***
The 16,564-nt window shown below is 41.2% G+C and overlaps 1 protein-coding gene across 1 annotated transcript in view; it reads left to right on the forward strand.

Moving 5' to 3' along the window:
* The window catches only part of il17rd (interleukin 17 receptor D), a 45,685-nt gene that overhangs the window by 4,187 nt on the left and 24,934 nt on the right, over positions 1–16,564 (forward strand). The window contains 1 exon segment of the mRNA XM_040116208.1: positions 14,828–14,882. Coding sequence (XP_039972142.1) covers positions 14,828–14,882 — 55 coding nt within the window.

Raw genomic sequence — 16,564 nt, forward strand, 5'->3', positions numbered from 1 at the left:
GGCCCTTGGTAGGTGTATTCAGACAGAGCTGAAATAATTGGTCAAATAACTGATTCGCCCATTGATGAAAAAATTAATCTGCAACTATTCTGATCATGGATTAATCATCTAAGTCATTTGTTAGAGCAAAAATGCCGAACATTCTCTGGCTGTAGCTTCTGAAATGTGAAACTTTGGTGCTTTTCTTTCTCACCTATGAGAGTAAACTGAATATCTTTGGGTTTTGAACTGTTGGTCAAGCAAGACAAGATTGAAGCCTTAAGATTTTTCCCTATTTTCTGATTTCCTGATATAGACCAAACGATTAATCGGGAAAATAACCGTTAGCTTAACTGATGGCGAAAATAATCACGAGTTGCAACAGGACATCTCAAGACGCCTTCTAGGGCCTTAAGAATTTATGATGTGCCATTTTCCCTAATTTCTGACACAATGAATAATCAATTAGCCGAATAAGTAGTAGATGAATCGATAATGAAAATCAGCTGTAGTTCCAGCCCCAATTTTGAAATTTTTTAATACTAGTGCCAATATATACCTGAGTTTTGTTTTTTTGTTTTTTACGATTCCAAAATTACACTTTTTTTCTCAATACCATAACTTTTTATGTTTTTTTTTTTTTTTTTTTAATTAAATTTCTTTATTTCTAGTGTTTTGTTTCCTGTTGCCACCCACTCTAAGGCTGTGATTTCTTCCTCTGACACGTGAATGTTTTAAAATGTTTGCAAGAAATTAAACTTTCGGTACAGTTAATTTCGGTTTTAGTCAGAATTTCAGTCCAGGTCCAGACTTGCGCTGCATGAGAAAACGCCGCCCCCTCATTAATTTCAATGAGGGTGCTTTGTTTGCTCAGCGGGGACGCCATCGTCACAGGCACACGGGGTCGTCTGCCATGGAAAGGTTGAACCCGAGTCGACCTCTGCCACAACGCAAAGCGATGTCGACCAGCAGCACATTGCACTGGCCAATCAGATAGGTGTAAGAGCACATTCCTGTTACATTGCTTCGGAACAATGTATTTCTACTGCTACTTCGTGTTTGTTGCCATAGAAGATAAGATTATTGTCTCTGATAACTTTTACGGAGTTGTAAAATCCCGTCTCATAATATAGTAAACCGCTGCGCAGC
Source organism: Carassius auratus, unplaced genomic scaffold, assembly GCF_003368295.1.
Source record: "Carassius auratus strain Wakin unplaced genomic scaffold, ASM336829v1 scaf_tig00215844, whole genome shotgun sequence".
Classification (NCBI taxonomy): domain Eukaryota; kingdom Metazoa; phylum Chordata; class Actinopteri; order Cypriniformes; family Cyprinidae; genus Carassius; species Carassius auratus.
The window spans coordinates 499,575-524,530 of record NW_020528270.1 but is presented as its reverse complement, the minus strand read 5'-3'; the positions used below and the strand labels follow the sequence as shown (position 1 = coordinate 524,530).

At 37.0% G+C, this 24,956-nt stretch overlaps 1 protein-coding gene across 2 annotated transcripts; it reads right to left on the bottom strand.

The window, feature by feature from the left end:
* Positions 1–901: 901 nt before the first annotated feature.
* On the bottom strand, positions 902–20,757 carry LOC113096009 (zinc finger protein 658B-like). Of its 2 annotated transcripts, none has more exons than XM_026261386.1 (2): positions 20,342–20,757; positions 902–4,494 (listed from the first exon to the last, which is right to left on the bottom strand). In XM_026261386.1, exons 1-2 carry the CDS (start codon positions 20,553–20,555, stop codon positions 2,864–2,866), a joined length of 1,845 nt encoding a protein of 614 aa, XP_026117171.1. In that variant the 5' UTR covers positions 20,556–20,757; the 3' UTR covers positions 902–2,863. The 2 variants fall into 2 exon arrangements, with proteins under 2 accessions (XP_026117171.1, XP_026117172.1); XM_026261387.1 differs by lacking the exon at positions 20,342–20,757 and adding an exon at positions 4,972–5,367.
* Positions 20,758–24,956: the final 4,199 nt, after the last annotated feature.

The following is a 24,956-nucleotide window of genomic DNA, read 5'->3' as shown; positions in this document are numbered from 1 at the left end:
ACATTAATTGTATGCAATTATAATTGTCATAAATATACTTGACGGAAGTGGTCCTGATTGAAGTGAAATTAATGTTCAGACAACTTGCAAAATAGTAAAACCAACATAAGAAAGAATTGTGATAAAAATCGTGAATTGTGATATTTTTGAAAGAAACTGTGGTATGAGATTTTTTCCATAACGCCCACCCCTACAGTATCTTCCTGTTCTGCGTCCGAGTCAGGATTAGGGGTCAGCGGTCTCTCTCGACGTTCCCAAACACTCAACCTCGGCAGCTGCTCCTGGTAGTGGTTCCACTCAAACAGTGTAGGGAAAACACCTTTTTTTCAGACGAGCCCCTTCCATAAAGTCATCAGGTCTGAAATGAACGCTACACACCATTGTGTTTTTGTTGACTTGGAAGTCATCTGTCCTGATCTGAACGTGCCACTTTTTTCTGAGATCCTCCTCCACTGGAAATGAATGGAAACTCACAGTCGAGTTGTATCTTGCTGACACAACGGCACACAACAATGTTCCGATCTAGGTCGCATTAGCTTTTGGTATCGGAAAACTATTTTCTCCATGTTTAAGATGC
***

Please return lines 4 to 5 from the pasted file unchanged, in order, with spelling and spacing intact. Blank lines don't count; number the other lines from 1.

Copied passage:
Raw genomic sequence — 16,564 nt, forward strand, 5'->3', positions numbered from 1 at the left:
GGCCCTTGGTAGGTGTATTCAGACAGAGCTGAAATAATTGGTCAAATAACTGATTCGCCCATTGATGAAAAAATTAATCTGCAACTATTCTGATCATGGATTAATCATCTAAGTCATTTGTTAGAGCAAAAATGCCGAACATTCTCTGGCTGTAGCTTCTGAAATGTGAAACTTTGGTGCTTTTCTTTCTCACCTATGAGAGTAAACTGAATATCTTTGGGTTTTGAACTGTTGGTCAAGCAAGACAAGATTGAAGCCTTAAGATTTTTCCCTATTTTCTGATTTCCTGATATAGACCAAACGATTAATCGGGAAAATAACCGTTAGCTTAACTGATGGCGAAAATAATCACGAGTTGCAACAGGACATCTCAAGACGCCTTCTAGGGCCTTAAGAATTTATGATGTGCCATTTTCCCTAATTTCTGACACAATGAATAATCAATTAGCCGAATAAGTAGTAGATGAATCGATAATGAAAATCAGCTGTAGTTCCAGCCCCAATTTTGAAATTTTTTAATACTAGTGCCAATATATACCTGAGTTTTGTTTTTTTGTTTTTTACGATTCCAAAATTACACTTTTTTTCTCAATACCATAACTTTTTATGTTTTTTTTTTTTTTTTTTTAATTAAATTTCTTTATTTCTAGTGTTTTGTTTCCTGTTGCCACCCACTCTAAGGCTGTGATTTCTTCCTCTGACACGTGAATGTTTTAAAATGTTTGCAAGAAATTAAACTTTCGGTACAGTTAATTTCGGTTTTAGTCAGAATTTCAGTCCAGGTCCAGACTTGCGCTGCATGAGAAAACGCCGCCCCCTCATTAATTTCAATGAGGGTGCTTTGTTTGCTCAGCGGGGACGCCATCGTCACAGGCACACGGGGTCGTCTGCCATGGAAAGGTTGAACCCGAGTCGACCTCTGCCACAACGCAAAGCGATGTCGACCAGCAGCACATTGCACTGGCCAATCAGATAGGTGTAAGAGCACATTCCTGTTACATTGCTTCGGAACAATGTATTTCTACTGCTACTTCGTGTTTGTTGCCATAGAAGATAAGATTATTGTCTCTGATAACTTTTACGGAGTTGTAAAATCCCGTCTCATAATATAGTAAACCGCTGCGCAGC